United States District Court, N.D. Indiana, Fort Wayne Division
SUSAN A. SMITH, Plaintiff,
COMMISSIONER OF SOCIAL SECURITY, sued as Andrew Saul, Commissioner of Social Security,  Defendant.
OPINION AND ORDER
Collins United States Magistrate Judge
Susan A. Smith brought this suit to contest a denial of
disability benefits by Defendant Commissioner of Social
Security (“Commissioner”). (ECF 1). On August 22,
2018, this Court entered an Opinion and Order that reversed
the Commissioner's denial of benefits and remanded the
case for further proceedings. (ECF 19).
counsel, Barry A. Schultz (“Counsel”), now moves
pursuant to 42 U.S.C. § 406(b) for the Court's
authorization of attorney fees in the amount of $14, 106.63,
less an offset of $9, 919.70 for previously awarded attorney
fees, for his representation of Smith in federal court. (ECF
24). The Commissioner filed a response indicating that he
neither supports nor opposes the motion (ECF 25); therefore,
the motion is ripe for ruling. For the following reasons, the
motion for attorney fees will be GRANTED.
Factual and Procedural Background
January 13, 2017, Counsel entered into a Retainer and Fee
Agreement for Federal Court Representation (the “Fee
Agreement”) with Smith for his representation of Smith
in federal court. (ECF 24-4). The Fee Agreement provides
that Counsel will receive twenty-five percent of any past due
benefits awarded to Smith and her family in the event her
disability appeal is successful. (Id.).
January 17, 2017, Smith filed the instant action in this
Court, appealing the Commissioner's denial of her
application for disability benefits. (ECF 1). On August 22,
2018, this Court entered an Opinion and Order reversing the
Commissioner's final decision and remanding the case to
the Commissioner for further proceedings. (ECF 19).
November 16, 2018, Smith filed an agreed motion for an award
of attorney fees under the Equal Access to Justice Act
(“EAJA”), 28 U.S.C. § 2412, in which Smith
and the Commissioner stipulated to the amount of $9, 919.70
for the 51.6 hours that Counsel spent advocating Smith's
claim in federal court. (ECF 22, 22-1). The Court then
granted the stipulated motion, ordering the Commissioner to
pay the EAJA fee award of $9, 919.70 to Smith. (ECF 23).
Commissioner sent a notice of award to Smith on October 26,
2019, informing that she was entitled to disability benefits
beginning July 2012, resulting in past-due benefits in the
amount of $70, 352.52, and auxiliary benefits to her
children. (ECF 24 at 2; ECF 24-1; ECF 24-2). On November 27,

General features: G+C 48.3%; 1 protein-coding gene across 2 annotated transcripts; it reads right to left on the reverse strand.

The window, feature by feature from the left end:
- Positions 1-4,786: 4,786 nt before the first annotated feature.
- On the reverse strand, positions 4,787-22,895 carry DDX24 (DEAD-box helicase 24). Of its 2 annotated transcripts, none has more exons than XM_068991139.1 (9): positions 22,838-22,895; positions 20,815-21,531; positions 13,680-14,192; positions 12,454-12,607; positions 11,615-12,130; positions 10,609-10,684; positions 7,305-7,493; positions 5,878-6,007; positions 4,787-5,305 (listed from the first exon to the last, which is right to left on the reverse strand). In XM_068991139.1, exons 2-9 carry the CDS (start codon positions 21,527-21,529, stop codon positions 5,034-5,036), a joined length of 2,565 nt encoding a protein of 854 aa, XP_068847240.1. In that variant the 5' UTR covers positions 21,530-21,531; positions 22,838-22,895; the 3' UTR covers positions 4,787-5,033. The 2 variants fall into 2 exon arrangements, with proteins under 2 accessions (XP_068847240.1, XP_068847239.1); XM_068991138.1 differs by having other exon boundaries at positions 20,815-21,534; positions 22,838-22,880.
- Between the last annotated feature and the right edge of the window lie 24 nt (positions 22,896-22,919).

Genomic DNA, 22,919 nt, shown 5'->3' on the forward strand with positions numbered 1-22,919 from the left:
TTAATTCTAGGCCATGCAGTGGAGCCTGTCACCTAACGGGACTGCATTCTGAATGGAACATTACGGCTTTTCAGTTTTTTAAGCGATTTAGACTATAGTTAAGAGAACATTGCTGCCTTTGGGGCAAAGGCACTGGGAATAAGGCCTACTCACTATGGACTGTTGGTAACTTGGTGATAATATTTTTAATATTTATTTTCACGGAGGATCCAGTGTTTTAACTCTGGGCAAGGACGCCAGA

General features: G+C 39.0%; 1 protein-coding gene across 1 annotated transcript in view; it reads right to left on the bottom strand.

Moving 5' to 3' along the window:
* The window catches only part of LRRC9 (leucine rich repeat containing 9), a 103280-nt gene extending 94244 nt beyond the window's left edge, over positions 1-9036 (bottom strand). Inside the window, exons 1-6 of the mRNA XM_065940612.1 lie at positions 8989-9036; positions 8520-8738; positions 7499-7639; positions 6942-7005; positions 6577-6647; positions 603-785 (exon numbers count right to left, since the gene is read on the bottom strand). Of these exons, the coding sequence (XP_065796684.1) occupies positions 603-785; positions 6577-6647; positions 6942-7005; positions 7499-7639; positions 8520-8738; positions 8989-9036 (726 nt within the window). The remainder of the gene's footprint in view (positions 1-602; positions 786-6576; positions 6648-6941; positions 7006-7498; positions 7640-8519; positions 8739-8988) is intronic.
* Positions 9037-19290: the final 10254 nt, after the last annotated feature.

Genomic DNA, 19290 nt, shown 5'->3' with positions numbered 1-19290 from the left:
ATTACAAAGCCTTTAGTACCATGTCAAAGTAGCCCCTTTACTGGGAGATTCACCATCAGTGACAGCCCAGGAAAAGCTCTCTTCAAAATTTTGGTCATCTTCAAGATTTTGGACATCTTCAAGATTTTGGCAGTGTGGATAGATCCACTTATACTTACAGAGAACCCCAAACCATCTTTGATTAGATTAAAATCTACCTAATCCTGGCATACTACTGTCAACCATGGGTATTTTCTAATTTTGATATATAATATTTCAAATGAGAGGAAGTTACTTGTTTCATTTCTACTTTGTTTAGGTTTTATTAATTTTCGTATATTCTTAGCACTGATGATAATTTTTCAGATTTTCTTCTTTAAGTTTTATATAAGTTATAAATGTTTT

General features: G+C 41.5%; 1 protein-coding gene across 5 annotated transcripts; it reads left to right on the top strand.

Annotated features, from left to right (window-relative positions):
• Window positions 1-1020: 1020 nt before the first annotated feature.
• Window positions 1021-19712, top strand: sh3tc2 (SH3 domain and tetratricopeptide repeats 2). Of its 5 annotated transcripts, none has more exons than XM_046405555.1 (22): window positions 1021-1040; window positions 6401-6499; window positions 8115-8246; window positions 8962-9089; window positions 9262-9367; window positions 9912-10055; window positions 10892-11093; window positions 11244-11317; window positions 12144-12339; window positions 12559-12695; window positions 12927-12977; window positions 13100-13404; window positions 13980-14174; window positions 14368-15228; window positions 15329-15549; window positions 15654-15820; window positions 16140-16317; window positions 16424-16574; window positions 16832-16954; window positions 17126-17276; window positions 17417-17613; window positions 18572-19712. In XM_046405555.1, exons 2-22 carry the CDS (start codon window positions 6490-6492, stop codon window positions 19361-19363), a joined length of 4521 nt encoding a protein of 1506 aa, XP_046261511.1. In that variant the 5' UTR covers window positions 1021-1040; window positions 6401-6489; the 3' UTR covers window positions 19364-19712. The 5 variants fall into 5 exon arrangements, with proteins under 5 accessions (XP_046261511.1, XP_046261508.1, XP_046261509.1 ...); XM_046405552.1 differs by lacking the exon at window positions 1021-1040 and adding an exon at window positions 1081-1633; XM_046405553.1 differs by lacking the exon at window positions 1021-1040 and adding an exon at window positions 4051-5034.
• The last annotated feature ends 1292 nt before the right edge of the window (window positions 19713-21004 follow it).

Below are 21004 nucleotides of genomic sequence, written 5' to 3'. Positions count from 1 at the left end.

2019, Counsel filed the instant motion, together with
exhibits, seeking fees under § 406(b) in the amount of
$14, 106.63 for the 51.6 hours Counsel spent advocating
Smith's appeal in federal court. (ECF 24; ECF 24-1 to
24-5). Counsel further acknowledges that the $9, 919.70
previously awarded EAJA fee award should be offset from the
requested § 406(b) award of $14, 106.63. (ECF 24 at 2).
for representing Social Security claimants, both
administratively and in federal court, are governed by 42
U.S.C. § 406. Gisbrecht, 535 U.S. at 793-94.
Section 406(a) controls fees for representation in
administrative proceedings, and § 406(b) controls
attorney fees for representation in court. Id.
Unlike fees obtained under the EAJA,  the fees awarded under
§ 406 are charged against the claimant, not the
government. Id. at 796.
§ 406(a), an attorney who has represented a claimant may
file a fee petition or fee agreement with the Commissioner to
receive fees for his or her representation at the
administrative level. Id. at 794-95; 20 C.F.R.
§§ 404.1725(a), 416.1525(a). There are, however,
limits on the amount that the Commissioner can award pursuant
to § 406(a). Gisbrecht, 535 U.S. at 795.
§ 406(b), an attorney who has successfully represented a
claimant in federal court may receive “a reasonable fee
for such representation, not in excess of 25 percent of the
total of the past-due benefits to which the claimant is
entitled by reason of such judgment . . .
.” 42 U.S.C. § 406(b)(1)(A);
Gisbrecht, 535 U.S. at 795. This twenty-five percent
cap applies only to fees for court representation and not to
the aggregate fees awarded under §§ 406(a) and (b).
Culbertson v. Berryhill, 139 S.Ct. 517, 523 (2018).
§ 406(b) has been harmonized with the EAJA.
Gisbrecht, 535 U.S. at 796. Although fee awards may
be made under both the EAJA and § 406(b), a
claimant's attorney must refund to the claimant the
amount of the smaller fee that the attorney received, as an
EAJA award “offsets” an award under §
406(b). Id. at 797.
the award by the Commissioner under § 406(a), the Court
is required under § 406(b) to review for reasonableness
the attorney fees yielded by contingent fee ...